Sugar Cane Plantation 1500-1800

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Sugar Cane Plantation 1500-1800

The American sugar industry evolved between 1500 and 1800 as planters adopted innovations in land use and in the mills. The Spanish began commercial sugar production in Hispaniola; the Portuguese followed shortly thereafter in Brazil. The sugar cane is not a native plant of the western hemisphere; it originated from New Guinea and subtropical India. Sugar plantation economy was based on agricultural mass production of sugar cane. Evidently, the rise of sugar economies points out to a transformative power of a single commodity, which resulted to crop determinism.(1) To this effect, economies of the Caribbean colonies expanded massively in the sense that sugar plantations shifted to production that realized economies of scale that brought massive wealth to the colonies especially Great Britain. Mass production for trade was facilitated by slave labor, large scale plantations, and high population density with Black majority who offered labor and market; there was high output per capita. In the commercial sense, the Caribbean sugar production allowed an expanded system of commerce and the ability and necessity of trade transactions with the colonies. Caribbean production of sugar cane became entirely dependent on the British market. This dependency resulted in the Caribbean creating a cheap supply of sugar to Britain. This trend is evident in the fact that there was an increase in sweet tooth and dental decay in 1650s.(2) The commerce of sugar is attributing to expanding trade into the commercial revolution and eventually led to the English imperial expansion in the seventeenth century. Sugar quickly became Britain’s leading colonial import in 1640s and yielded a far higher and steadier profit than any other American cash crop grown at time. (3)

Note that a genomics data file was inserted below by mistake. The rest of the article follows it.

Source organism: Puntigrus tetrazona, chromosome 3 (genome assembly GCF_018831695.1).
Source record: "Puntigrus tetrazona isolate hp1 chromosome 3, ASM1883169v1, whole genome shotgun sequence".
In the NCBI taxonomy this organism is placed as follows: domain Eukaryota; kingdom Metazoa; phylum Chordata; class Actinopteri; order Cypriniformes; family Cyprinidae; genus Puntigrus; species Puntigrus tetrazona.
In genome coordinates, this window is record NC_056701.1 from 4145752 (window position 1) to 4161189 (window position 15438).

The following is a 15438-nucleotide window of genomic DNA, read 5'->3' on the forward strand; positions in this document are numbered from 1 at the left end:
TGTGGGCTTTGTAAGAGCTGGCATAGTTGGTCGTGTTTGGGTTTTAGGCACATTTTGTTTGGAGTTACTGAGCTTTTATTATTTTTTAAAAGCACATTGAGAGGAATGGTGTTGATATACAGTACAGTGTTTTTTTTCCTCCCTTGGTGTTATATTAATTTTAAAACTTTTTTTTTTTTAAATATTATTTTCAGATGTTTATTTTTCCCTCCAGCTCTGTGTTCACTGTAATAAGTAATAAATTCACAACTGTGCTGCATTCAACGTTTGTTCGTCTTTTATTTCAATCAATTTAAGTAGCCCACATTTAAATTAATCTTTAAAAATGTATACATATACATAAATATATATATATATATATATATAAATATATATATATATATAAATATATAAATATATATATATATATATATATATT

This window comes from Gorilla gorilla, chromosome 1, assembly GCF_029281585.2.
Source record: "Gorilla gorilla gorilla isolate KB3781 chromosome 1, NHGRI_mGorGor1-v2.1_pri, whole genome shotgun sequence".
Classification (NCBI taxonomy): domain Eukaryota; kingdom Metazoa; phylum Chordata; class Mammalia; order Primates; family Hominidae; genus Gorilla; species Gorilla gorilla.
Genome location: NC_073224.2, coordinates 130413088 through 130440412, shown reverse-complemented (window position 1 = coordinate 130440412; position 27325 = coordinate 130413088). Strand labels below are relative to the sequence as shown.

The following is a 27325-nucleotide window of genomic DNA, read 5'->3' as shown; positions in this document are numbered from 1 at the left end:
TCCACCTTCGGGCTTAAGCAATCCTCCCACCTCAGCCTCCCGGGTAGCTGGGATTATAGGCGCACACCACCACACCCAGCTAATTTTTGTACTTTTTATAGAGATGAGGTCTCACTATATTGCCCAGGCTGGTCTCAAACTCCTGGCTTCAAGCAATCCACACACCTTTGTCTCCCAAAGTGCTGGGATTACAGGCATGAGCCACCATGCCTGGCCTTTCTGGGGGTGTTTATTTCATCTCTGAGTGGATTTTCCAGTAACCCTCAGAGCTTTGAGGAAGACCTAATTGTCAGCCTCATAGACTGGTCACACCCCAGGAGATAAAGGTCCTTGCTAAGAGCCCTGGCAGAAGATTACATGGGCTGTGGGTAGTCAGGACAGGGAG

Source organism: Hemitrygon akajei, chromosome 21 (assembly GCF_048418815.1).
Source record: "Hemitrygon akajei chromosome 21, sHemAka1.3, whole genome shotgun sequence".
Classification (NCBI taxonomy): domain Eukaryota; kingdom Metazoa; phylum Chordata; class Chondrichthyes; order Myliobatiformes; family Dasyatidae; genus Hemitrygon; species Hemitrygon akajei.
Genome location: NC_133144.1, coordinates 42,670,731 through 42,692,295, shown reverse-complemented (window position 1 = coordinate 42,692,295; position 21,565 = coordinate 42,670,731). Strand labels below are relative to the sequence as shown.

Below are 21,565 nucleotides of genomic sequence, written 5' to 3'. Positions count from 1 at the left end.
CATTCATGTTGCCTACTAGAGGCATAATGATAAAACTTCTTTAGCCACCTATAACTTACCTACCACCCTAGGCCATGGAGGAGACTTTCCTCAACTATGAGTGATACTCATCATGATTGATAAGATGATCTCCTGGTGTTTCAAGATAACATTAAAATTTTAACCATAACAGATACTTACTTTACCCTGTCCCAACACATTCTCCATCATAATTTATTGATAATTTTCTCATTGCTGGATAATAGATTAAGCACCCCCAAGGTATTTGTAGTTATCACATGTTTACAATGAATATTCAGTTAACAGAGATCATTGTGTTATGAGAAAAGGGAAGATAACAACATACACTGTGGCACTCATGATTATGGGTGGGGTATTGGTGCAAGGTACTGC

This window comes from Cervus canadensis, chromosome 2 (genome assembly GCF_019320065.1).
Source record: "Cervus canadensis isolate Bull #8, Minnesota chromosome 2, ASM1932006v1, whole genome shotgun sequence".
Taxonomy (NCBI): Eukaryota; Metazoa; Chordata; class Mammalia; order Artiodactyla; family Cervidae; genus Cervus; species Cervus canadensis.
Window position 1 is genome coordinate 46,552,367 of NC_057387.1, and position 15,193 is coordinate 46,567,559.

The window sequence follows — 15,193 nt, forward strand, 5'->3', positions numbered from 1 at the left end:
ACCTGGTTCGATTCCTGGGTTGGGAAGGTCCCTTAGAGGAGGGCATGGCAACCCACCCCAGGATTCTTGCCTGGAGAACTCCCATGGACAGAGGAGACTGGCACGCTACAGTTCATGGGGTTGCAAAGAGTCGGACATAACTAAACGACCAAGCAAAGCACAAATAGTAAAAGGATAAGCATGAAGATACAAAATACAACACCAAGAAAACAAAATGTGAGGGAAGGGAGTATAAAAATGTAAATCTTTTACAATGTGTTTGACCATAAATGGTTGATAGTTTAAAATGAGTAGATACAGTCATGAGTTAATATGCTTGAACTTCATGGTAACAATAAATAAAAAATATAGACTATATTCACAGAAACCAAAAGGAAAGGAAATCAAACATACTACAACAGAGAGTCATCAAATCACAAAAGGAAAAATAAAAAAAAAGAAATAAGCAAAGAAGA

The ability to increase mass production of sugar allowed the colonies to stimulate economic growth, especially to the Caribbean colonies and the world in the following ways: it provided...
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